Response to Prescribed Burn Oregon Capital Chronicle Article

A prescribed burn on the Deschutes National Forest, Oregon. Photo George Wuerthner

An article in the Oregon Capital Chronicle focuses on cultural and prescribed burning fuel reduction and how they can preclude large wildfires, such as the 127,000 acre Cedar Creek Fire on the Willamette National Forest. The Cedar Creek fire was a wind-driven blaze that occurred during severe drought. The only thing that brought the blaze under control was a change in weather. On October 27th, due to temperatures dropping and humidity rising, the progression of fires was halted.

Fire camp on the Cedar Creek Fire that charred 127,000 acres of the Willamette NF, Oregon. Photo George Wuerthner

Why is this important? Because all large wildfires are climate and weather-driven events, if you have severe drought, high temperatures, low humidity, and, most importantly, high winds, the result is unstoppable blazes.  This fact is underscored by a review of wildfire acreage charred during the last century. In the early 1900s, we had severe drought (remember the Dust Bowl), and up to 50 million acres of the West were charred by wildfire in a single fire season. Today, if 10 million acres burn, it is considered a “record”.

During the warm, dry years (red) massive wildfires occurred, but during the cooler, moister (blue) period between the 1940-late 1980s fewer acreage was charred by wildfire. Nature does a fabalous job of suppressing fires during cooler periods.

Then, sometime in the late 1930s, the climate became cooler and moister, and natural climate cooling reduced the number of ignitions and acreage charred. Indeed, during this period, glaciers expanded on the higher peaks of the Cascades. In the late 1980s, climate warming led to more ignitions and higher severity blazes. Nature is what controls wildfire events. In times of cooler weather, such as the period between 1940 and the late 1980s, there are few wildfires of any significance.

The Yellowstone Fires of 1988 occurred during the hottest driest summer that had occurred up to that point since 1872 when the Park was created.

An excellent example of how ineffective fuel reductions are when there is extreme fire weather was the Labor Day 2020 Holiday Farm Blaze, driven by extreme winds, ran across miles of clearcuts and other “fuel reductions” on the Willamette National Forest and private commercial timberlands near Eugene, Oregon.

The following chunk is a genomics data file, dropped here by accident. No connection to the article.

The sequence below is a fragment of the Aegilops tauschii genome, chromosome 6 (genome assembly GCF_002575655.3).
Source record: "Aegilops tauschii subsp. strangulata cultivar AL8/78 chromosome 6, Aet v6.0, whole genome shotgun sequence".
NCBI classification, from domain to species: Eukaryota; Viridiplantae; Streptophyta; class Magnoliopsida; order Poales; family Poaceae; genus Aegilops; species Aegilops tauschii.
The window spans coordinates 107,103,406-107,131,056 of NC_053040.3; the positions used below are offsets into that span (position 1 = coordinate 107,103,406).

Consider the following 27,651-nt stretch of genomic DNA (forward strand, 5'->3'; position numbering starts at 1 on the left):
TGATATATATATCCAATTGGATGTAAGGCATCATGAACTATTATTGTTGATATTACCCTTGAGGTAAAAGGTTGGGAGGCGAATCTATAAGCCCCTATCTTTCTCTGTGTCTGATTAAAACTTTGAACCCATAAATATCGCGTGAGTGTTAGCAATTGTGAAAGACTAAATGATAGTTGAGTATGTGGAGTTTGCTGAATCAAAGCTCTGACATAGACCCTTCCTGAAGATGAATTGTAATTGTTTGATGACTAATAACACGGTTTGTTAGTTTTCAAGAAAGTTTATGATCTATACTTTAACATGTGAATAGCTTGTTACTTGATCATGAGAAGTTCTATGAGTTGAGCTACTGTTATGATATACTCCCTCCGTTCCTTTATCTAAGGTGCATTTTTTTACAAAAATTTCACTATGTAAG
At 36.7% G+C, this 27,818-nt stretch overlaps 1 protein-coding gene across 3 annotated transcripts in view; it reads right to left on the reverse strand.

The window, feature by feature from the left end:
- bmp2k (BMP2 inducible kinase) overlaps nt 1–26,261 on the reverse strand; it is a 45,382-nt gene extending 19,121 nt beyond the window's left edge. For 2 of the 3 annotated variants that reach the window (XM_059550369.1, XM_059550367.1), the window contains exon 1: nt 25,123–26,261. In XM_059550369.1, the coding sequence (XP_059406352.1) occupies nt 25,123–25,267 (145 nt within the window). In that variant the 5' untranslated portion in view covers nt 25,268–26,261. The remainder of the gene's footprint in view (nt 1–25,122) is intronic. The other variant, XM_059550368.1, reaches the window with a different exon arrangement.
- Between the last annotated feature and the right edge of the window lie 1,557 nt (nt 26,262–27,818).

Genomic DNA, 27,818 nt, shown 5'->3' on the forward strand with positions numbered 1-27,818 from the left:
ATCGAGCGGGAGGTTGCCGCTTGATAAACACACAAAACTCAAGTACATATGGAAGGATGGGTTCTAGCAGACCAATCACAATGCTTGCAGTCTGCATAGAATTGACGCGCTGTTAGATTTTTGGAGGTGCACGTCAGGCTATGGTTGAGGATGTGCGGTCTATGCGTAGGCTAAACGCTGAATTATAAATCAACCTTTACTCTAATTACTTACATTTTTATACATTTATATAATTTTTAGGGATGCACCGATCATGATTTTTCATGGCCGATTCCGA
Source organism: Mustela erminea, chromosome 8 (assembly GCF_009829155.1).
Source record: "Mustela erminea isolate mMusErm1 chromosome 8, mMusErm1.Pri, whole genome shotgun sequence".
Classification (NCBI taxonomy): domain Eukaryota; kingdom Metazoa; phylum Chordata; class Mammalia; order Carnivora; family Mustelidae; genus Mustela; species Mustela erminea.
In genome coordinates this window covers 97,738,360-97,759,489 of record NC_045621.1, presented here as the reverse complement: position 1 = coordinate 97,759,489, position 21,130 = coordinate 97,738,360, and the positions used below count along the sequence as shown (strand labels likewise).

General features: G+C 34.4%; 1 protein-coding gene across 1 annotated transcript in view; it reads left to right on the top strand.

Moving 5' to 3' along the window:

The two images demonstrate how ineffective fuel reductions are in halting a wind driven blazes. The top image shows the fire severity of the Holiday Farm Fire that charred the McKenzie River Valley, Oregon in 2020. Green lightly or no burn, red high severity burn, and yellow mixed severity. The blaze went through an area of extensive clearcuts shown below it in the Google Earth image. The Cougar Reservoir is visible in the lower right hand corner of both images.

The wind driven Holiday Farm Blaze on the McKenzie River, Oregon burned through nuemrous clearcuts and logged areas with minimal “fuel”. Photo George Wuerthner

If massive clearcuts won’t stop a wind-driven wildfire, then it is delusional to believe a prescribed burn will have any effect. Research by paleoclimate/fire scientists on the influence of human ignitions on plant communities concludes that Indian cultural burns only modified fuels locally—typically around villages and other areas with extensive human presence. 

The Willamette Valley likely had some of the densest Native American population in the West, yet even here, the influence of Indian burning was localized with most larger wildfires driven by climate/weather. Photo George Wuerthner

For example, Cathy Whitlock, who researched the relationship
between climate and ignitions in the Willamette Valley, concluded: “The idea
that Native Americans burned from one end of the valley to the other is not
supported by our data … Most fires seem to have been fairly localized, and
broad changes in fire activity seem to track large-scale variations in climate.

Prescribed burn ingnition on Deschutes National Forest Oregon. Photo George Wuerthner

It is essential to reiterate the scientific consensus that
prescribed burning might work for a very short time (only a few years to a
decade at best) to slow or stop wildfire burning under low to moderate fire
weather conditions; it fails under extreme fire weather. This short-term
influence is a crucial point often overlooked in discussions on wildfire

This area on the Deschutes NF illustrates the transitory nature of prescribed burns. This site was burned three seasons before this photo was taken. The regrowth of grass–a fine fuel–has totally negated any benefit from fuel reduction. Photo George Wuerthner

Another problem that should be acknowledged is that prescribed burn fuel reductions are transitory.